Criminology Research Council grant ; (4/95-6)
In the context of substantial changes in family types and even family quality over recent times, this study is concerned with the extent to which family type and quality impacts on child behaviour problems. A sample of 8556 pregnant women were enrolled in a longitudinal prospective study. Details of changes in family type and family quality (addressed using Spanier dyadic adjustment scale) were used to predict three second order syndromes developed from the Child Behaviour Check List and administered to the mothers when the child was 5 years of age.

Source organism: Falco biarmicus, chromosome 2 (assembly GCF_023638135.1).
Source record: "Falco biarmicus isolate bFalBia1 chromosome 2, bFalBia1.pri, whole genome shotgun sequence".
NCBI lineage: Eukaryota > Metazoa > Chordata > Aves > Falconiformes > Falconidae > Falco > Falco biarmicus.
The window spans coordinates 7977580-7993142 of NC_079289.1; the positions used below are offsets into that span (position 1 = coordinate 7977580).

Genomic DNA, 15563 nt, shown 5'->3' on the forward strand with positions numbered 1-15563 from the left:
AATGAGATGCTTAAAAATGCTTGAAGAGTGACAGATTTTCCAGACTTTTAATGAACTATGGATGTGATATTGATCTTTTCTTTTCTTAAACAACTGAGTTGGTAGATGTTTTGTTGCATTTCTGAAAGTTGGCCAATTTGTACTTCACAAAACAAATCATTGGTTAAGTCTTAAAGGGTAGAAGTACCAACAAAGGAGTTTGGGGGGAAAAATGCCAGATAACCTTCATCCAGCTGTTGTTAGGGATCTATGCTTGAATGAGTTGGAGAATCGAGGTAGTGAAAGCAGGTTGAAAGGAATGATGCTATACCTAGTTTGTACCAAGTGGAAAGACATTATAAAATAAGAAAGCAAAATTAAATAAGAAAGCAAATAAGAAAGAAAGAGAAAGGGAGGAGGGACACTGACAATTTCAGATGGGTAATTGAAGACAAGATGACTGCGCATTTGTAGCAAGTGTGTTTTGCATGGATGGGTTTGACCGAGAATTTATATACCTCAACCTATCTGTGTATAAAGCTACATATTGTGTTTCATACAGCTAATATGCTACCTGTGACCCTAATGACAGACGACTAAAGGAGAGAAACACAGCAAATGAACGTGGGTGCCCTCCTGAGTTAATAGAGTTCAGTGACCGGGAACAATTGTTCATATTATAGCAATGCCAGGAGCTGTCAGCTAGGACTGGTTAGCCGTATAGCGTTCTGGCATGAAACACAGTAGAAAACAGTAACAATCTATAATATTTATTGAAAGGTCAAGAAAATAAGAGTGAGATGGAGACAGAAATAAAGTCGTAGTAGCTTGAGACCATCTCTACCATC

Mothers who experience no partner changes (married and single) report their children to have the lowest rates of child behaviour problems for the three syndromes used in this study. In addition mothers who more often describe their relationship with their partner as poor also report their children to have the highest rate of behaviour problems across all three syndromes. Adjustment for possible confounders does not alter these findings. Both changes of partner and dyadic conflict appear to lead to child behaviour problems, with the latter factor appearing to have a greater impact than the former. Mothers who experience no partner changes and no conflict appear to have children with the lowest behaviour problems.